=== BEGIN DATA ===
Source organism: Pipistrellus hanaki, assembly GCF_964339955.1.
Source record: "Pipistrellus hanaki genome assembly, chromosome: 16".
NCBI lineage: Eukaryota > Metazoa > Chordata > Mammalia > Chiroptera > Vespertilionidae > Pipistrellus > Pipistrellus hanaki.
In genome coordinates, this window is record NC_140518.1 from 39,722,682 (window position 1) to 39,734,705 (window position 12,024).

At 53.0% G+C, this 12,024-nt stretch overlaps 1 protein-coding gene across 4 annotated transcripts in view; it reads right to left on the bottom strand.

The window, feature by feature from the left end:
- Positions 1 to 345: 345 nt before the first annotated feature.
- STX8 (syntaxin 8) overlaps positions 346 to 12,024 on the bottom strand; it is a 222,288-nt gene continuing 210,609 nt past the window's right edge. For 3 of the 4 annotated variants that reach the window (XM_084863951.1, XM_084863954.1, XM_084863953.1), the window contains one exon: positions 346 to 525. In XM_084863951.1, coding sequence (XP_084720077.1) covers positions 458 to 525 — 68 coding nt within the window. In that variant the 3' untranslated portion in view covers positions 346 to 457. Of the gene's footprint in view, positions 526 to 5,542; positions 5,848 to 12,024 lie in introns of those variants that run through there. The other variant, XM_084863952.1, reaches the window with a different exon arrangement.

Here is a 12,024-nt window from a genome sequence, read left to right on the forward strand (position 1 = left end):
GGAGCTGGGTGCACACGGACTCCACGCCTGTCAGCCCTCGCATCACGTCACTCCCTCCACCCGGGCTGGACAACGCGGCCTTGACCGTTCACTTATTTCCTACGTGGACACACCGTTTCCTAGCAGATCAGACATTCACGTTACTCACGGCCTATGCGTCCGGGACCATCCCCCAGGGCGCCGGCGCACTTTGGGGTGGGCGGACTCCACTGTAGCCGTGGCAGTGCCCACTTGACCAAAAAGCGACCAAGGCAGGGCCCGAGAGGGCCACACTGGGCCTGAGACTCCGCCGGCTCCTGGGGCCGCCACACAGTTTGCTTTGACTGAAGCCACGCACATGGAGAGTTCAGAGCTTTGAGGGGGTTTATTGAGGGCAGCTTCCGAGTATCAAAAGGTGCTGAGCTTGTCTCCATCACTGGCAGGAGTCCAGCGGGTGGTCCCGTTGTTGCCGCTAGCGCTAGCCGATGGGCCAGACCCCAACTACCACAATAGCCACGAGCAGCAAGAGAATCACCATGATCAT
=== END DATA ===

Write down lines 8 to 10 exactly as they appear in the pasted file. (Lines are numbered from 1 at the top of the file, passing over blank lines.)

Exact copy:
- STX8 (syntaxin 8) overlaps positions 346 to 12,024 on the bottom strand; it is a 222,288-nt gene continuing 210,609 nt past the window's right edge. For 3 of the 4 annotated variants that reach the window (XM_084863951.1, XM_084863954.1, XM_084863953.1), the window contains one exon: positions 346 to 525. In XM_084863951.1, coding sequence (XP_084720077.1) covers positions 458 to 525 — 68 coding nt within the window. In that variant the 3' untranslated portion in view covers positions 346 to 457. Of the gene's footprint in view, positions 526 to 5,542; positions 5,848 to 12,024 lie in introns of those variants that run through there. The other variant, XM_084863952.1, reaches the window with a different exon arrangement.

Here is a 12,024-nt window from a genome sequence, read left to right on the forward strand (position 1 = left end):
GGAGCTGGGTGCACACGGACTCCACGCCTGTCAGCCCTCGCATCACGTCACTCCCTCCACCCGGGCTGGACAACGCGGCCTTGACCGTTCACTTATTTCCTACGTGGACACACCGTTTCCTAGCAGATCAGACATTCACGTTACTCACGGCCTATGCGTCCGGGACCATCCCCCAGGGCGCCGGCGCACTTTGGGGTGGGCGGACTCCACTGTAGCCGTGGCAGTGCCCACTTGACCAAAAAGCGACCAAGGCAGGGCCCGAGAGGGCCACACTGGGCCTGAGACTCCGCCGGCTCCTGGGGCCGCCACACAGTTTGCTTTGACTGAAGCCACGCACATGGAGAGTTCAGAGCTTTGAGGGGGTTTATTGAGGGCAGCTTCCGAGTATCAAAAGGTGCTGAGCTTGTCTCCATCACTGGCAGGAGTCCAGCGGGTGGTCCCGTTGTTGCCGCTAGCGCTAGCCGATGGGCCAGACCCCAACTACCACAATAGCCACGAGCAGCAAGAGAATCACCATGATCAT